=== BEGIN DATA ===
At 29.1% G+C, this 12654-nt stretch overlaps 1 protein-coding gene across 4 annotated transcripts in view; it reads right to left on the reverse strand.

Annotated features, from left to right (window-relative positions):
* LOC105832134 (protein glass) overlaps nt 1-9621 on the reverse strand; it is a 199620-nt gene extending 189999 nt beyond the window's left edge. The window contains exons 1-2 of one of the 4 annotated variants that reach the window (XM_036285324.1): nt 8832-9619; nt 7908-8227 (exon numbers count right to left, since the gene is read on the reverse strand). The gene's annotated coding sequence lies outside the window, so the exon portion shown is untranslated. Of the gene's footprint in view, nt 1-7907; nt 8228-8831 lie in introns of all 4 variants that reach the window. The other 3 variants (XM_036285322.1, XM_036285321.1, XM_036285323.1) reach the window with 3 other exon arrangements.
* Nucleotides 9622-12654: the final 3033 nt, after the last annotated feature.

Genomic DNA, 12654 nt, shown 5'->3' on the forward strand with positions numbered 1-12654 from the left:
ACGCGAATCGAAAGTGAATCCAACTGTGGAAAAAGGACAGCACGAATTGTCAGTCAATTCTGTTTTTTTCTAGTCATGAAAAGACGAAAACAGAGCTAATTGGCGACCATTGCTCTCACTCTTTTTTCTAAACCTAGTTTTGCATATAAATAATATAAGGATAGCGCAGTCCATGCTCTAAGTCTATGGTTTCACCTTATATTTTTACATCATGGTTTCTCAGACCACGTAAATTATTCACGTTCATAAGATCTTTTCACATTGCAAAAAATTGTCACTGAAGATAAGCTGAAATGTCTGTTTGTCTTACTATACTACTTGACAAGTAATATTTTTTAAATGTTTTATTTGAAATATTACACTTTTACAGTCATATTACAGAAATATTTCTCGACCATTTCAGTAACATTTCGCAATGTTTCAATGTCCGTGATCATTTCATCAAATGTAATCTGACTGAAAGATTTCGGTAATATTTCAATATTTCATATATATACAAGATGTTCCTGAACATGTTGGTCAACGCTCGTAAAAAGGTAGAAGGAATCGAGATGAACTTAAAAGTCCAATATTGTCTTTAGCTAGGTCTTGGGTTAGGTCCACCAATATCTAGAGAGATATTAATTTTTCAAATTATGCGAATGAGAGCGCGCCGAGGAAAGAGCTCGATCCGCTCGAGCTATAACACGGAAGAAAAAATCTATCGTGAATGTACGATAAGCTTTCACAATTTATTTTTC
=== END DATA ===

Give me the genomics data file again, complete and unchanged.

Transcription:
At 29.1% G+C, this 12654-nt stretch overlaps 1 protein-coding gene across 4 annotated transcripts in view; it reads right to left on the reverse strand.

Annotated features, from left to right (window-relative positions):
* LOC105832134 (protein glass) overlaps nt 1-9621 on the reverse strand; it is a 199620-nt gene extending 189999 nt beyond the window's left edge. The window contains exons 1-2 of one of the 4 annotated variants that reach the window (XM_036285324.1): nt 8832-9619; nt 7908-8227 (exon numbers count right to left, since the gene is read on the reverse strand). The gene's annotated coding sequence lies outside the window, so the exon portion shown is untranslated. Of the gene's footprint in view, nt 1-7907; nt 8228-8831 lie in introns of all 4 variants that reach the window. The other 3 variants (XM_036285322.1, XM_036285321.1, XM_036285323.1) reach the window with 3 other exon arrangements.
* Nucleotides 9622-12654: the final 3033 nt, after the last annotated feature.

Genomic DNA, 12654 nt, shown 5'->3' on the forward strand with positions numbered 1-12654 from the left:
ACGCGAATCGAAAGTGAATCCAACTGTGGAAAAAGGACAGCACGAATTGTCAGTCAATTCTGTTTTTTTCTAGTCATGAAAAGACGAAAACAGAGCTAATTGGCGACCATTGCTCTCACTCTTTTTTCTAAACCTAGTTTTGCATATAAATAATATAAGGATAGCGCAGTCCATGCTCTAAGTCTATGGTTTCACCTTATATTTTTACATCATGGTTTCTCAGACCACGTAAATTATTCACGTTCATAAGATCTTTTCACATTGCAAAAAATTGTCACTGAAGATAAGCTGAAATGTCTGTTTGTCTTACTATACTACTTGACAAGTAATATTTTTTAAATGTTTTATTTGAAATATTACACTTTTACAGTCATATTACAGAAATATTTCTCGACCATTTCAGTAACATTTCGCAATGTTTCAATGTCCGTGATCATTTCATCAAATGTAATCTGACTGAAAGATTTCGGTAATATTTCAATATTTCATATATATACAAGATGTTCCTGAACATGTTGGTCAACGCTCGTAAAAAGGTAGAAGGAATCGAGATGAACTTAAAAGTCCAATATTGTCTTTAGCTAGGTCTTGGGTTAGGTCCACCAATATCTAGAGAGATATTAATTTTTCAAATTATGCGAATGAGAGCGCGCCGAGGAAAGAGCTCGATCCGCTCGAGCTATAACACGGAAGAAAAAATCTATCGTGAATGTACGATAAGCTTTCACAATTTATTTTTC